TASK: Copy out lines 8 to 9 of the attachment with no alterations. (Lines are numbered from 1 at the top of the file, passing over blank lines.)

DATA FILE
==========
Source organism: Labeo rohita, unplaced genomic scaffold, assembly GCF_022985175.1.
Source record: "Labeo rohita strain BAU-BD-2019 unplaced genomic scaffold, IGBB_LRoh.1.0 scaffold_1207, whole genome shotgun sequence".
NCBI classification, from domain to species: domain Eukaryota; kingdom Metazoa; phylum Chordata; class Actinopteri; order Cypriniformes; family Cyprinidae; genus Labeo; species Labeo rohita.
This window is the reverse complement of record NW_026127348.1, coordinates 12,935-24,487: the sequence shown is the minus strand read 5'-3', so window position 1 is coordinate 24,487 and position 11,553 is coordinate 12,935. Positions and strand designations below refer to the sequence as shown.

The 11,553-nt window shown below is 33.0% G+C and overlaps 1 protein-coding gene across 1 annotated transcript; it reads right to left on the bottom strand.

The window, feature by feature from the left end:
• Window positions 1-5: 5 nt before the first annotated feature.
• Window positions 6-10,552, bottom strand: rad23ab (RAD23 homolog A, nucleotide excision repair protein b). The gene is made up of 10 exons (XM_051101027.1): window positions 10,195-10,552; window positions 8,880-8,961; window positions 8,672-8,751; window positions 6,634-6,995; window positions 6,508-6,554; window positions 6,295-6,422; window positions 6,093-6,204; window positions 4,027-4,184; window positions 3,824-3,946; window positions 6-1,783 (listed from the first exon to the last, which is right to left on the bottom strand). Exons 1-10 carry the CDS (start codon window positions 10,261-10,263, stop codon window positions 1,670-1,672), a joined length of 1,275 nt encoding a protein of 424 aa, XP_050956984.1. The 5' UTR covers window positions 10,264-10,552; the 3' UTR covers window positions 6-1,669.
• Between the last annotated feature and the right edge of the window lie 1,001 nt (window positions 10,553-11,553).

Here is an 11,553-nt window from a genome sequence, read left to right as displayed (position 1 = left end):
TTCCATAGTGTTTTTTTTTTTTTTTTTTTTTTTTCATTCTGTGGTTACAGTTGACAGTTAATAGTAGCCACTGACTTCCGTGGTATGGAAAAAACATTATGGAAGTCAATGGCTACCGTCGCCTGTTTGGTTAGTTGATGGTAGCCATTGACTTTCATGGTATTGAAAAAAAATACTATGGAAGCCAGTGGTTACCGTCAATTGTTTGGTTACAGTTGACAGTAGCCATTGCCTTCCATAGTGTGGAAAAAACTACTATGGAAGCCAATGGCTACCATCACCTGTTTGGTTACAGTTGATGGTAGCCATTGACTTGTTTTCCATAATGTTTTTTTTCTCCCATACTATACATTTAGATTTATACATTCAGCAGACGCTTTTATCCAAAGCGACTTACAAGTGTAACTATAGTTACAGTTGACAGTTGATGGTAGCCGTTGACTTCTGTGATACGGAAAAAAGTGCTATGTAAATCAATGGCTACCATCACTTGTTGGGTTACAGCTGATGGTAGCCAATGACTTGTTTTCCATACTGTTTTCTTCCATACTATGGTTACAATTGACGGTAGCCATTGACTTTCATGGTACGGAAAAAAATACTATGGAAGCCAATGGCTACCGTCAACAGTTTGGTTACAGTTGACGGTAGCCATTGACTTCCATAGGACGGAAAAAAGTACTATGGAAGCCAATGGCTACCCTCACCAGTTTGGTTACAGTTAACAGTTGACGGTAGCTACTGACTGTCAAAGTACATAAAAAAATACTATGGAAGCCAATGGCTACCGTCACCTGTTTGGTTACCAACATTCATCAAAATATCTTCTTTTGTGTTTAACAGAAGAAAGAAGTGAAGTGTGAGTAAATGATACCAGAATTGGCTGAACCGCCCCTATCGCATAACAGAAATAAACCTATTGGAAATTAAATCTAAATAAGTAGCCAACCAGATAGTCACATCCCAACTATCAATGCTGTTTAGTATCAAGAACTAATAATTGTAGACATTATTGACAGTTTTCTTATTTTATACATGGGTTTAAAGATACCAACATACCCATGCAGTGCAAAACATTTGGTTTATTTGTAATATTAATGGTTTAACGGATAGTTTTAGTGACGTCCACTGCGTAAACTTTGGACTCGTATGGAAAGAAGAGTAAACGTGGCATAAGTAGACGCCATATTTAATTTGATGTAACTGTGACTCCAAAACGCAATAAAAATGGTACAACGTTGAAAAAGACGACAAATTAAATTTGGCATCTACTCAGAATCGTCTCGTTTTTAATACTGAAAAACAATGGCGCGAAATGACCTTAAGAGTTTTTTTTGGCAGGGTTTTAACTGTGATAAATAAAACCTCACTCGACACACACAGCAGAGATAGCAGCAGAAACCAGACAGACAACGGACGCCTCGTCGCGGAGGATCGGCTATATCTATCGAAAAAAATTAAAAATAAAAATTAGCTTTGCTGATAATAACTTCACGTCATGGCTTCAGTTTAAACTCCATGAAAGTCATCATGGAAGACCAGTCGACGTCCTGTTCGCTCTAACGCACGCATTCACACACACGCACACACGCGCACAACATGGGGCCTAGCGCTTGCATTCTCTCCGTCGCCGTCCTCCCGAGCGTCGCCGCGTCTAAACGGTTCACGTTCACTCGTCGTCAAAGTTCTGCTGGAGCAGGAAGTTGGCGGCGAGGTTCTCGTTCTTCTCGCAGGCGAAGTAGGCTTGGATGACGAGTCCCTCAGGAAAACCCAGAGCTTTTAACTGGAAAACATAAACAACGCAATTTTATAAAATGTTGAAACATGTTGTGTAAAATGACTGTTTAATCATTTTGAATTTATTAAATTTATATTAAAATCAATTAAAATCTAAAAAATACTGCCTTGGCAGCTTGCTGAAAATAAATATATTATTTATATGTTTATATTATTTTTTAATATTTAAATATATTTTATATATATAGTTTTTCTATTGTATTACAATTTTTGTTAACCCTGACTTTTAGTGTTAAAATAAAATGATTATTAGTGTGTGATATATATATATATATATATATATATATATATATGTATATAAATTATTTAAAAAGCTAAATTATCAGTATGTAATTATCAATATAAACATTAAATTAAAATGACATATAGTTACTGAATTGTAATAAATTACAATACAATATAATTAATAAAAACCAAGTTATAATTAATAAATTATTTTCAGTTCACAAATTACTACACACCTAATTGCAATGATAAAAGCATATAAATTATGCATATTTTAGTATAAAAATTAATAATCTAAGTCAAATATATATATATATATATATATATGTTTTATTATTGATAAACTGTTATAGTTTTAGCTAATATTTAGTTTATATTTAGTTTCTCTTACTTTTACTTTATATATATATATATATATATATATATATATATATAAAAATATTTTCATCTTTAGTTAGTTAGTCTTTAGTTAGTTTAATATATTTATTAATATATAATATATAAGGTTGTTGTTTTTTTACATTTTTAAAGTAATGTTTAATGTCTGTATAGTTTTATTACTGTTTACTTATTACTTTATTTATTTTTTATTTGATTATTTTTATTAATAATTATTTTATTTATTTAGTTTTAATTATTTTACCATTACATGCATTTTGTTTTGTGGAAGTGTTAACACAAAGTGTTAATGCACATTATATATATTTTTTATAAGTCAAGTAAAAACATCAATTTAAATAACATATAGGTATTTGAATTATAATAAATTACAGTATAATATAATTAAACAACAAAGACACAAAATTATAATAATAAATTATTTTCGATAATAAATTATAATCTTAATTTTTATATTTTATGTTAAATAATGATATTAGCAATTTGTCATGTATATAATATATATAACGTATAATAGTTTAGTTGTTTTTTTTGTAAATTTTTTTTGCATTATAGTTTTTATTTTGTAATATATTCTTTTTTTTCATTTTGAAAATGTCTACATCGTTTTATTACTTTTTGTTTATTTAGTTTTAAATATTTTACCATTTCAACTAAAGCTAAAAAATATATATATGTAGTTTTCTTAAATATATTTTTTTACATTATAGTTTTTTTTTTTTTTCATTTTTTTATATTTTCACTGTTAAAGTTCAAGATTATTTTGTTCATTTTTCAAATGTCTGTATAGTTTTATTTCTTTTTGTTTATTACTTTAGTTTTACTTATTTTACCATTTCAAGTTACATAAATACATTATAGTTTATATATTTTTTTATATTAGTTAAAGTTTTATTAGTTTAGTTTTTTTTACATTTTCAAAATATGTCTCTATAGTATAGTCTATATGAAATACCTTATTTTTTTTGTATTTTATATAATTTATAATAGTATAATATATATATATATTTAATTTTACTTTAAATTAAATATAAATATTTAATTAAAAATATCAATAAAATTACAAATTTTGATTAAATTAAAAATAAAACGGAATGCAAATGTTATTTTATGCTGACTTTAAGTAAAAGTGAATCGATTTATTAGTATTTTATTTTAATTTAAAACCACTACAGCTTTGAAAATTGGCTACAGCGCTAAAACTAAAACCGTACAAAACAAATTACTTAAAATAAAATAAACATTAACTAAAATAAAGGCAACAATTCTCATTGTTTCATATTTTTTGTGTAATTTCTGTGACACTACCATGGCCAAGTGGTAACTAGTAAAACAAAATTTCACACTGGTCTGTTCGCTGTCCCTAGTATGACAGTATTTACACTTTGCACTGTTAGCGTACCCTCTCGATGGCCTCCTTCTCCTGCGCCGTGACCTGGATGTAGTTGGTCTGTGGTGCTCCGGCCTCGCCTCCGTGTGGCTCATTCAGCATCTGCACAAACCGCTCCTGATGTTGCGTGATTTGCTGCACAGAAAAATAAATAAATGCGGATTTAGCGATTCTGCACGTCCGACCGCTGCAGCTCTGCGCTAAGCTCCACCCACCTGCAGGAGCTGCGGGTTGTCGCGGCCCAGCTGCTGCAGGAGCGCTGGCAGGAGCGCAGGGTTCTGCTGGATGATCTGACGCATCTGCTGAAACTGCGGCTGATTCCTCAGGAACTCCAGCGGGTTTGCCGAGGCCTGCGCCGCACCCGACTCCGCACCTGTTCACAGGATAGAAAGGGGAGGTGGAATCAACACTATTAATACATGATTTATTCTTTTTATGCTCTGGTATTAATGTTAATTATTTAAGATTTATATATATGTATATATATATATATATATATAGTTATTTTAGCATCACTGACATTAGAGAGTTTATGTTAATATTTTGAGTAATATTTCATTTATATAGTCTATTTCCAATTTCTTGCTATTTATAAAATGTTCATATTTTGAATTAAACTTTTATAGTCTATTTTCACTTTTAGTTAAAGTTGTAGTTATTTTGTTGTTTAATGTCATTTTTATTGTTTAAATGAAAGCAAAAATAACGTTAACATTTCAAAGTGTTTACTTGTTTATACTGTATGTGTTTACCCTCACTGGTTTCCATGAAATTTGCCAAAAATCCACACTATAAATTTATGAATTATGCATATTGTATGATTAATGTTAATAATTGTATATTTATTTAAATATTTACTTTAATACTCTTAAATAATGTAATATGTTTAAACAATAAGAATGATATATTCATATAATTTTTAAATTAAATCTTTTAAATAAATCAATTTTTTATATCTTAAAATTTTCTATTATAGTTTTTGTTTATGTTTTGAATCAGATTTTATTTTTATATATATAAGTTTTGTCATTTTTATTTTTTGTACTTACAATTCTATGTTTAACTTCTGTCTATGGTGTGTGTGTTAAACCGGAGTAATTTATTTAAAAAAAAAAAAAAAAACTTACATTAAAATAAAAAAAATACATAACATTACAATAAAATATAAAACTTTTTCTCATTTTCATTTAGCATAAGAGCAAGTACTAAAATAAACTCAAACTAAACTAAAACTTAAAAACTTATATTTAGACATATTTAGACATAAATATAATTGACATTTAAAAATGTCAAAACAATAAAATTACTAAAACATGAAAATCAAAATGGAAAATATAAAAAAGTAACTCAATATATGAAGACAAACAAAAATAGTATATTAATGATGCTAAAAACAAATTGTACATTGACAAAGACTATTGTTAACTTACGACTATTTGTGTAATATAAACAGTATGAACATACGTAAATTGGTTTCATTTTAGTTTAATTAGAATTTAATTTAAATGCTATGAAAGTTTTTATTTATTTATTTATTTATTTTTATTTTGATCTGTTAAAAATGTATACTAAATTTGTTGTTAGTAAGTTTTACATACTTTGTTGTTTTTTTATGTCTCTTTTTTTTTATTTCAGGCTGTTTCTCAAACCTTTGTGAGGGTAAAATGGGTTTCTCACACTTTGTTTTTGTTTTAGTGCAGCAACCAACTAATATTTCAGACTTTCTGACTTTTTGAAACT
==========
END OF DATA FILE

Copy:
• Window positions 6-10,552, bottom strand: rad23ab (RAD23 homolog A, nucleotide excision repair protein b). The gene is made up of 10 exons (XM_051101027.1): window positions 10,195-10,552; window positions 8,880-8,961; window positions 8,672-8,751; window positions 6,634-6,995; window positions 6,508-6,554; window positions 6,295-6,422; window positions 6,093-6,204; window positions 4,027-4,184; window positions 3,824-3,946; window positions 6-1,783 (listed from the first exon to the last, which is right to left on the bottom strand). Exons 1-10 carry the CDS (start codon window positions 10,261-10,263, stop codon window positions 1,670-1,672), a joined length of 1,275 nt encoding a protein of 424 aa, XP_050956984.1. The 5' UTR covers window positions 10,264-10,552; the 3' UTR covers window positions 6-1,669.
• Between the last annotated feature and the right edge of the window lie 1,001 nt (window positions 10,553-11,553).